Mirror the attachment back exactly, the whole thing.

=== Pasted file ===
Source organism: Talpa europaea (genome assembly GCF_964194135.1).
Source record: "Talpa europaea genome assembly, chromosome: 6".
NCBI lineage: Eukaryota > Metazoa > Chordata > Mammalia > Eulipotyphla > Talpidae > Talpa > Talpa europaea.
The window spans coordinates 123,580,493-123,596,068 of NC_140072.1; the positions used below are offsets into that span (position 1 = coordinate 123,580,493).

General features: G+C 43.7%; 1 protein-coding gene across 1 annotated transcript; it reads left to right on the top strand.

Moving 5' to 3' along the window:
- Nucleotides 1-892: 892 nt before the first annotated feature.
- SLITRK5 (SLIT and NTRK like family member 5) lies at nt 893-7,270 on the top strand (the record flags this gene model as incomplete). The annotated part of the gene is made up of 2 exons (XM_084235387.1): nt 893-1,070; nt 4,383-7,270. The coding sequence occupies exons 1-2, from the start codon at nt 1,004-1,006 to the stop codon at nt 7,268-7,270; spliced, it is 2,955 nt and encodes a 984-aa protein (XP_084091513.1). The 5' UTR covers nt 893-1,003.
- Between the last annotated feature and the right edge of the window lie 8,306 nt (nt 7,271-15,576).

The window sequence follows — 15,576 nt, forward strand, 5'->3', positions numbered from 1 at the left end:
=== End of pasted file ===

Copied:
Source organism: Talpa europaea (genome assembly GCF_964194135.1).
Source record: "Talpa europaea genome assembly, chromosome: 6".
NCBI lineage: Eukaryota > Metazoa > Chordata > Mammalia > Eulipotyphla > Talpidae > Talpa > Talpa europaea.
The window spans coordinates 123,580,493-123,596,068 of NC_140072.1; the positions used below are offsets into that span (position 1 = coordinate 123,580,493).

General features: G+C 43.7%; 1 protein-coding gene across 1 annotated transcript; it reads left to right on the top strand.

Moving 5' to 3' along the window:
- Nucleotides 1-892: 892 nt before the first annotated feature.
- SLITRK5 (SLIT and NTRK like family member 5) lies at nt 893-7,270 on the top strand (the record flags this gene model as incomplete). The annotated part of the gene is made up of 2 exons (XM_084235387.1): nt 893-1,070; nt 4,383-7,270. The coding sequence occupies exons 1-2, from the start codon at nt 1,004-1,006 to the stop codon at nt 7,268-7,270; spliced, it is 2,955 nt and encodes a 984-aa protein (XP_084091513.1). The 5' UTR covers nt 893-1,003.
- Between the last annotated feature and the right edge of the window lie 8,306 nt (nt 7,271-15,576).

The window sequence follows — 15,576 nt, forward strand, 5'->3', positions numbered from 1 at the left end: